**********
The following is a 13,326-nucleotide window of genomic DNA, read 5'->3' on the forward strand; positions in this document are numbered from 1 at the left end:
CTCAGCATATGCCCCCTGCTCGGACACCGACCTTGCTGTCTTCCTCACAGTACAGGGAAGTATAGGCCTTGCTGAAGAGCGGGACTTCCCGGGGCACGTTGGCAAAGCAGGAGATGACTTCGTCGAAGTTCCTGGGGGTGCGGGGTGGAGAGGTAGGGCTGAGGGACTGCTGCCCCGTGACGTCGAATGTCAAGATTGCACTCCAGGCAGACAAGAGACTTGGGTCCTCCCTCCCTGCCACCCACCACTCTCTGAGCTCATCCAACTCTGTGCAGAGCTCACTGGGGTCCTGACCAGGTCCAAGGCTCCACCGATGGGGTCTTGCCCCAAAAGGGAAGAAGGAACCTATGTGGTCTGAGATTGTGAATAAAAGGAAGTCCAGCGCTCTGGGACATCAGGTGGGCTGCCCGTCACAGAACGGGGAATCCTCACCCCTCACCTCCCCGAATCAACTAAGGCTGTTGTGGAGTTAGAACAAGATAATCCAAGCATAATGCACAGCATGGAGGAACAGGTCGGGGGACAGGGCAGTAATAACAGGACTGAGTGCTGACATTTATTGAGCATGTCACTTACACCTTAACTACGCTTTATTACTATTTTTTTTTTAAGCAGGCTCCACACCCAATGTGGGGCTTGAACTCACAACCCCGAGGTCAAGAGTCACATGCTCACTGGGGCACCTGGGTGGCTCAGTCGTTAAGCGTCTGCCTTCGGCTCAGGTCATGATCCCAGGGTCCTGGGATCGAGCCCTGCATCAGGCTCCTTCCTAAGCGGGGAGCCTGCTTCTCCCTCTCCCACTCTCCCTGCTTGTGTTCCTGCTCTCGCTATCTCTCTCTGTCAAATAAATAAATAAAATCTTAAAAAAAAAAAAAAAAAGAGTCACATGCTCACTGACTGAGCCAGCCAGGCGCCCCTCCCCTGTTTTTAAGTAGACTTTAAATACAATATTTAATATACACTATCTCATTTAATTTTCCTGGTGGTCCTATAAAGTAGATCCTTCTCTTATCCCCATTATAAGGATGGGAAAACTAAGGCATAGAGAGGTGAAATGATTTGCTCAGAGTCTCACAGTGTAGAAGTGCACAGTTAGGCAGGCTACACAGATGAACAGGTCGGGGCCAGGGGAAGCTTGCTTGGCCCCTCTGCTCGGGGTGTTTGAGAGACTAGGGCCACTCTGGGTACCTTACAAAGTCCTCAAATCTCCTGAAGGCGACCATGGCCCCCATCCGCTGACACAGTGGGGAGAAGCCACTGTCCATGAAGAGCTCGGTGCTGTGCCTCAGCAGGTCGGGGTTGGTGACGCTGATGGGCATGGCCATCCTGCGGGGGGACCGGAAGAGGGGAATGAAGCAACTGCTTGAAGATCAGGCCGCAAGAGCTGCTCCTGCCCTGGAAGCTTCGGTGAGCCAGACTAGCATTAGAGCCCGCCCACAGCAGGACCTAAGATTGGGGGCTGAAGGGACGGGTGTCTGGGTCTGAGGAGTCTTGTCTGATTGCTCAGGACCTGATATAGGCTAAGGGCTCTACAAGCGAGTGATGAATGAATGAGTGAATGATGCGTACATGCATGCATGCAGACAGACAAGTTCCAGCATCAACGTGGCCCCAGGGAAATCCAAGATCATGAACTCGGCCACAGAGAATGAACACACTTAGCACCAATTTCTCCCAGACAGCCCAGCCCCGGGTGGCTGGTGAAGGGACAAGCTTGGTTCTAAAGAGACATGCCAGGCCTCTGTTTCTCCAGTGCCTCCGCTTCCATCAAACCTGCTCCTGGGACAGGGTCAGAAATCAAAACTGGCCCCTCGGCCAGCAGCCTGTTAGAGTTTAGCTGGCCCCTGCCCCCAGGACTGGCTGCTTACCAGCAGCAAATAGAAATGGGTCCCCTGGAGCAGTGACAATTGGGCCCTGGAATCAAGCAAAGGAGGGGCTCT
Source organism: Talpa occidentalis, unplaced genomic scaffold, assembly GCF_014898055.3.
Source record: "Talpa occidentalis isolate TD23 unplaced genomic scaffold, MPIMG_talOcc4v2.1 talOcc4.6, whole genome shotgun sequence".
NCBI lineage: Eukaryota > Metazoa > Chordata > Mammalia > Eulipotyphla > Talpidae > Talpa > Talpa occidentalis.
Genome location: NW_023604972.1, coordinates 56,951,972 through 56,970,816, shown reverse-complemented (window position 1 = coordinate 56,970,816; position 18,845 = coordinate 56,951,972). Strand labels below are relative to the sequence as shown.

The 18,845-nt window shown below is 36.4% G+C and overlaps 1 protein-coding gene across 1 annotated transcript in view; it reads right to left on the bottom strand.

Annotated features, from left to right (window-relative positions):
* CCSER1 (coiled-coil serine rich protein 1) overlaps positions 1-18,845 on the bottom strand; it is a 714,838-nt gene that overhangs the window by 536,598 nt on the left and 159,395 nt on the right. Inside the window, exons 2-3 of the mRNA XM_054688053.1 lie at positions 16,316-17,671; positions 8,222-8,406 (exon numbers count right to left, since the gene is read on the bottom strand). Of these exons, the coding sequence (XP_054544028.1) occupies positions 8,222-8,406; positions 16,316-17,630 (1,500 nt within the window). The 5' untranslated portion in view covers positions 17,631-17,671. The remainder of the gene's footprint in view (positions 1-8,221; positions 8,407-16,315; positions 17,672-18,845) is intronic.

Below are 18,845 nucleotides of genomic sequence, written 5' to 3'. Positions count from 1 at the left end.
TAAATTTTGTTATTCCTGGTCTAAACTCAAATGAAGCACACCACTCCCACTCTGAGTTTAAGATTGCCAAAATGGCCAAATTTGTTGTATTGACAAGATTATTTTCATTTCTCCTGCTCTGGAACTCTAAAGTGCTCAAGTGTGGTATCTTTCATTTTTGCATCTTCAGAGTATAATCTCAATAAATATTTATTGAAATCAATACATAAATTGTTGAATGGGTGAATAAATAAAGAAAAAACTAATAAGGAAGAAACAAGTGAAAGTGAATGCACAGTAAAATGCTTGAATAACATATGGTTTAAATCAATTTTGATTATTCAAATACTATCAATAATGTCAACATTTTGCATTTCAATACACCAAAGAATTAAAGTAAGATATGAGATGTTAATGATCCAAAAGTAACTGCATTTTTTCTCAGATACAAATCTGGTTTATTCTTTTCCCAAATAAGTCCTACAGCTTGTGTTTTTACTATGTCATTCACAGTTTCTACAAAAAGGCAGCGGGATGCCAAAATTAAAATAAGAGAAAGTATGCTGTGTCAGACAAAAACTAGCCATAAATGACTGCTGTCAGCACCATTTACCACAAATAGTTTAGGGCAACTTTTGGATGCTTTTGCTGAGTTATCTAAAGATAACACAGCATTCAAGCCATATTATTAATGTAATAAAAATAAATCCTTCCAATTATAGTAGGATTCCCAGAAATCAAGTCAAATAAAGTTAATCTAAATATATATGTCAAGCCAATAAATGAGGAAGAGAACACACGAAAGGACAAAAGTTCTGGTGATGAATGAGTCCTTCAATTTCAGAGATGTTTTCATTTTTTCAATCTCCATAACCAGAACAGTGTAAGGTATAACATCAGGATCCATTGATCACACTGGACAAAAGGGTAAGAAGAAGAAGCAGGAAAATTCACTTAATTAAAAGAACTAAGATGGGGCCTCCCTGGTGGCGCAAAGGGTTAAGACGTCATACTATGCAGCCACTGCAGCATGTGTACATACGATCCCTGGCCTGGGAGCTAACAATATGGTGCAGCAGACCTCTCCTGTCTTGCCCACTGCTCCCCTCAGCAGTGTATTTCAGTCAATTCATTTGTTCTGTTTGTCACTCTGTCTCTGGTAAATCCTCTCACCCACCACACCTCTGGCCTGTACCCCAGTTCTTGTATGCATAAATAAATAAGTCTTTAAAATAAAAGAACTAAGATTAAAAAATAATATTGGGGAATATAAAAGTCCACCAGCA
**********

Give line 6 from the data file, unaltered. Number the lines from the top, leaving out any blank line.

Genome location: NW_023604972.1, coordinates 56,951,972 through 56,970,816, shown reverse-complemented (window position 1 = coordinate 56,970,816; position 18,845 = coordinate 56,951,972). Strand labels below are relative to the sequence as shown.